“I didn’t even know what they were doing — if they had water, if they had food, if anybody’s trying to loot the house.
“A bunch of things were going through my head, and I was just trying to stay focused and have confidence that God was watching over them and they’d be safe.”
‘WAITING FOR THAT PHONE CALL’
By God’s grace, Papo (his given first name is Yariel) and his wife (they call her Tina) were safe.
So was Marco’s sister Adriana, a former Norfolk State volleyball player who now works at a San Juan restaurant.
But with power and communications down throughout most of the island, much time passed before Marco knew for sure.
Early on, hospitals were closed, fuel was at a premium and food couldn’t be delivered to areas where homes were blown to bits and roads were washed out.
More than a month later, most of Puerto Rico still is without electricity, and will be for months; drinking water is tainted, and there’s no telling when some areas — especially rural ones — will return to normalcy.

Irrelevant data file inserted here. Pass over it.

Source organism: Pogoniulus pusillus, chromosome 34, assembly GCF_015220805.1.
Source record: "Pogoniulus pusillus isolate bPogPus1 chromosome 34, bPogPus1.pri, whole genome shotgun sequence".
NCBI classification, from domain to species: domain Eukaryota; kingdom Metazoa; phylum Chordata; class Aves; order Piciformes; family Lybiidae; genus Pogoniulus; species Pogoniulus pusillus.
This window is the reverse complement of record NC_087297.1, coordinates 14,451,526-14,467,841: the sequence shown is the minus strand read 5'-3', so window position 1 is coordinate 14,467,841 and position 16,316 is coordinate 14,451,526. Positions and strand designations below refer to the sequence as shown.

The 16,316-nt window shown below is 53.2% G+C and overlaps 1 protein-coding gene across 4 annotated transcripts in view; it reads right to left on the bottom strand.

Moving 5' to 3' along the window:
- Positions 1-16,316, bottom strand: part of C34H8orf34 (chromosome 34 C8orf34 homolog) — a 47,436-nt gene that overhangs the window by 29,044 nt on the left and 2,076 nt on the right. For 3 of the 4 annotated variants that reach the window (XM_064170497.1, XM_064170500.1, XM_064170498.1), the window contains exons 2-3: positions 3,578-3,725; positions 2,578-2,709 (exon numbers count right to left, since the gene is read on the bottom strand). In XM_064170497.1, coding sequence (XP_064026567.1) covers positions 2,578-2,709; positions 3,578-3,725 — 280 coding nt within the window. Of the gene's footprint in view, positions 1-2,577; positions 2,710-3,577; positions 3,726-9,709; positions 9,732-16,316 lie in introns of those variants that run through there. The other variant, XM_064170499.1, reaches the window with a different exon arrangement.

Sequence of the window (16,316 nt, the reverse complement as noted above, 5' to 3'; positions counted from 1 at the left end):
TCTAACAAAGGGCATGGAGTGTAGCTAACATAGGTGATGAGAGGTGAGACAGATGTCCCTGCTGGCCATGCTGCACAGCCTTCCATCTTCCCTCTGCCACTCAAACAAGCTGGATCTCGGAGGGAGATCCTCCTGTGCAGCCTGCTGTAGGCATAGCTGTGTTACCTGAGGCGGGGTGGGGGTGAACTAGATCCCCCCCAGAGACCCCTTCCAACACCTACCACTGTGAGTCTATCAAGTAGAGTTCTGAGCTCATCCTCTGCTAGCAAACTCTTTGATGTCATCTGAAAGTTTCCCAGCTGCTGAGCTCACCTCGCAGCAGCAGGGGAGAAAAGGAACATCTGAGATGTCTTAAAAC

“I was just waiting for that phone call,” Marco said, “and finally my dad called me though a government line and told me my family was OK.”
Papo Ramos — largely responsible for igniting UL’s decades-old baseball rivalry with South Alabama, and a man who once chased an opposing fan with a bat in hand — remains in Puerto Rico today.
Employed in the investigations branch of the United States Department of Homeland Security, Papo currently is the acting deputy special agent in charge in Puerto Rico and the U.S. Virgin Islands.
He’s usually busy investigating everything from narcotics smuggling to human trafficking, money laundering and much more.
But that changed after the hurricane arrived, prompting deviation from the usual core mission.
“Since Hurricane Maria,” Papo said, “we’ve been, wow, dealing with a lot of humanitarian missions over here.”